In Security Jargon, Social Engineering is the act of using Non-Technical aspects for obtaining confidential information. The attacker don’t need to have contact with the victim in person. These kind of attacks are called as social engineering attacks. Here the intended victim is tricked to do something needed by the attacker. A common example is phishing. It is a kind of social engineering attack. If you are still confused with this term, I can explain this with another example. Consider this, X wants to break into a computer network using social engineering trick. He will try to gain the attention of Y who has access to authorize the network in order to get the required information for breaking the network’s security. This is known as social engineering attack.
MUST READ : Beware Of Phishers – A Brief Review
How to avoid being a victim of Social Engineering Attacks?
- Never provide your personal information or information about your company/organization unless you are certain of the person’s identity and authority to have that information.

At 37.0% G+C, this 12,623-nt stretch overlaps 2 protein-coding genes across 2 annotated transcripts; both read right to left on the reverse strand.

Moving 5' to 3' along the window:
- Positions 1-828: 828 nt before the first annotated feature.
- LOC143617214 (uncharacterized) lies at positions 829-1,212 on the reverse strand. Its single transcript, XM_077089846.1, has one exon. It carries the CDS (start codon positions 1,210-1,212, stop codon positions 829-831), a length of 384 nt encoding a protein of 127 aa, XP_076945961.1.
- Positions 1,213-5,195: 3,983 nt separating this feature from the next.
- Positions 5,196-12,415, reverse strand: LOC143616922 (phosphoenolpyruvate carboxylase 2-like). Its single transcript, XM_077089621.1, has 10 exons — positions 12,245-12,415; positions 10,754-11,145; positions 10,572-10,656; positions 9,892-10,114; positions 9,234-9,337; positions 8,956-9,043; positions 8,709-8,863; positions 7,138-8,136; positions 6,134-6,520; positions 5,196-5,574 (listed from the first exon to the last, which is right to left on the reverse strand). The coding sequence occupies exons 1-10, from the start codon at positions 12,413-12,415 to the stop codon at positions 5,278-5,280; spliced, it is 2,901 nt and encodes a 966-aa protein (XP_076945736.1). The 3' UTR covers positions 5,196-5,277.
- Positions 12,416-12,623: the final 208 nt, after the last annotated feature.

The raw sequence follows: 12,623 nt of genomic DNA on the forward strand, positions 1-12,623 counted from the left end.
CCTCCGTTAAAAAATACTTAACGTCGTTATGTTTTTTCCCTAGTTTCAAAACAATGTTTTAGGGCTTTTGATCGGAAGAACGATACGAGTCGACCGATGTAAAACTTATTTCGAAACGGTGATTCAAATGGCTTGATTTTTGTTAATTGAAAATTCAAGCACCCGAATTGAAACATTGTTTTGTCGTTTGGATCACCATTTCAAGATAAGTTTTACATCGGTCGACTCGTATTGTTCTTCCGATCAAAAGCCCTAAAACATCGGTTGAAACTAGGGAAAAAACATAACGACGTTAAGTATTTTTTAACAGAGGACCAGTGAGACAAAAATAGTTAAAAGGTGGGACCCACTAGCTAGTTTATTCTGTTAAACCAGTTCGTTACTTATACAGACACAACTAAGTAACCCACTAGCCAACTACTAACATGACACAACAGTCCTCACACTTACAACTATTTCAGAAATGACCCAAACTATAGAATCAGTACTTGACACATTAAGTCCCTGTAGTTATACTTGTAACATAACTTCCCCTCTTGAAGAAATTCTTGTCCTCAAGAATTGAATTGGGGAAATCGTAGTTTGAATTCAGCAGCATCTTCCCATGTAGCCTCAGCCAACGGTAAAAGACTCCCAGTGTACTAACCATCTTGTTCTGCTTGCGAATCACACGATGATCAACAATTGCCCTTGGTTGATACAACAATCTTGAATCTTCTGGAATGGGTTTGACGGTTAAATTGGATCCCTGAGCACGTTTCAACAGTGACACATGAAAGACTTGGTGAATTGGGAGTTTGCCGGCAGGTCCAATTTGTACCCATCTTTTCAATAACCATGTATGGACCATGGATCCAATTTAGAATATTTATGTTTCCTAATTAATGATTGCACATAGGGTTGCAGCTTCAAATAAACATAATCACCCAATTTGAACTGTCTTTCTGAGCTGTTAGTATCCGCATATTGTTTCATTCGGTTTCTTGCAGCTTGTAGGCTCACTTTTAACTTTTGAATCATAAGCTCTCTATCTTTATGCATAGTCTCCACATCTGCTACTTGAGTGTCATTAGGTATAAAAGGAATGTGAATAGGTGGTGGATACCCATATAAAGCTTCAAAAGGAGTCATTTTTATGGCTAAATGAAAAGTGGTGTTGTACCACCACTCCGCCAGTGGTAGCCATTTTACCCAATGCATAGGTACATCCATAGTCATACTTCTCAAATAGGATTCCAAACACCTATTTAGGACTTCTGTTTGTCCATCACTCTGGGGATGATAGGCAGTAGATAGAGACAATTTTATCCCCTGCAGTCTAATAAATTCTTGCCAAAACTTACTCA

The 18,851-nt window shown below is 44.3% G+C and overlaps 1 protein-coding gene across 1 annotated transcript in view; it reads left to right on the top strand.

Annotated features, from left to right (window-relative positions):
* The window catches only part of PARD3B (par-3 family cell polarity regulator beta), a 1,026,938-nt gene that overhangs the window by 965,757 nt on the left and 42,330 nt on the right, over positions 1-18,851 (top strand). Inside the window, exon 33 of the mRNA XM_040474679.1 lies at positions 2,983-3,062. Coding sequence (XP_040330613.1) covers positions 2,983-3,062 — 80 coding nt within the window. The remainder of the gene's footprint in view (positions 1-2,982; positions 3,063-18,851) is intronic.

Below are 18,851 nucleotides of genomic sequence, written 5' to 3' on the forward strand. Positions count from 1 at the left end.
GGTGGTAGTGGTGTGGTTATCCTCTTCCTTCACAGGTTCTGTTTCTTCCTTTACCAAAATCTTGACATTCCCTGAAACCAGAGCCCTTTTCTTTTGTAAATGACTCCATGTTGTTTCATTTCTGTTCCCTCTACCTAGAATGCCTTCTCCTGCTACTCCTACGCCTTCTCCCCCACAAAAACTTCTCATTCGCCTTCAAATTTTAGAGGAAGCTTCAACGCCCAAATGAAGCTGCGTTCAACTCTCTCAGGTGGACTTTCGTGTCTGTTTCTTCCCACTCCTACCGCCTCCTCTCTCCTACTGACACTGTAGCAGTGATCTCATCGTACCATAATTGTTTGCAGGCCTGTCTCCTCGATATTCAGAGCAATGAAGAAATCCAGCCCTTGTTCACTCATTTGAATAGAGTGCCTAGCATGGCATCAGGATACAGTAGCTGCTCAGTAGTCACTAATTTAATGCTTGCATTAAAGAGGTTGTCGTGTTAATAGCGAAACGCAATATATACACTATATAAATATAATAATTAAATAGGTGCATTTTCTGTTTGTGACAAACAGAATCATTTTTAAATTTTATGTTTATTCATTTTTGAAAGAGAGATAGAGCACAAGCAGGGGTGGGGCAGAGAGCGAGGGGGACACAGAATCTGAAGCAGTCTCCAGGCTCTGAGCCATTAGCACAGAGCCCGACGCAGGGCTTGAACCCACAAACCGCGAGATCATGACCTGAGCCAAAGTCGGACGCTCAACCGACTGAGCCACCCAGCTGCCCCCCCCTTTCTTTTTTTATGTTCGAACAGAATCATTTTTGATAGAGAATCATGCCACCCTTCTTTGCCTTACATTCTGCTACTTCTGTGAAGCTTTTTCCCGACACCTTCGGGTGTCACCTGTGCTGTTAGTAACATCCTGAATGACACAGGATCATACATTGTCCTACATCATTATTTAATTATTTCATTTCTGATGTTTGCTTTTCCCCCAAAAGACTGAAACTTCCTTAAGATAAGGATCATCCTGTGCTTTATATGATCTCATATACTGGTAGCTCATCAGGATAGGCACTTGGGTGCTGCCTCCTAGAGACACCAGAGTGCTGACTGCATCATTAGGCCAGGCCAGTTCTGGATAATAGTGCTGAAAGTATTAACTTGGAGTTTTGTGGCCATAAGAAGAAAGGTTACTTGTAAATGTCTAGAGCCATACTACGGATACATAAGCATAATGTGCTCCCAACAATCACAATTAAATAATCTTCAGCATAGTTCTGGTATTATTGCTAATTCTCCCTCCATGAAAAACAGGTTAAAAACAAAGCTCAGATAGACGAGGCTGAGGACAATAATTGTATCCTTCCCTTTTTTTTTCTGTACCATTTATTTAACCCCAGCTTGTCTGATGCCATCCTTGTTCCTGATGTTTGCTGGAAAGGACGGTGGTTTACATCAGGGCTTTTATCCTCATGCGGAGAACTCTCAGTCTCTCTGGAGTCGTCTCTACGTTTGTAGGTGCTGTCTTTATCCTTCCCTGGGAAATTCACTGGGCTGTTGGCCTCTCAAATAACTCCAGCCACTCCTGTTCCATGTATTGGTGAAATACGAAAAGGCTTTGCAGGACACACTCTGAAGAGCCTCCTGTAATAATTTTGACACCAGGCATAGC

- Never reveal personal and financial information in email and do not respond to email solicitations for this information. This includes the links sent in email.
- If you are not sure whether an email you got is legitimate or not, then try to verify it by contacting the company/organization directly indeed. Do not use the contact information provided in that email instead use the one from your previous emails.
- Always check the URL of a web site. Phishing web sites may look identical and genuine to a legitimate site, but the URL may slightly differ like misplaced words and letter. Also check the domain name extensions (Like .com or .org).
- Never send sensitive and worthy information over the Internet before checking the security of a website.
- Always be aware of unsolicited phone calls, visits and emails from individuals asking about your employees or other such information. Better try to verify his or her identity directly with the company.
If you are victim of this…..
- If you revealed sensitive information about yourself and your organization, report it to the concerned people within the organization.
- If your financial accounts may be compromised then contact your financial institution immediately and close the accounts that may have been compromised.
- Consider reporting the attack to the police, and file a report with the Federal Trade Commission.
Don’t give any sensitive information to anyone unless you are sure about the person’s identity and that they should have access to the information. Choose not to be a victim.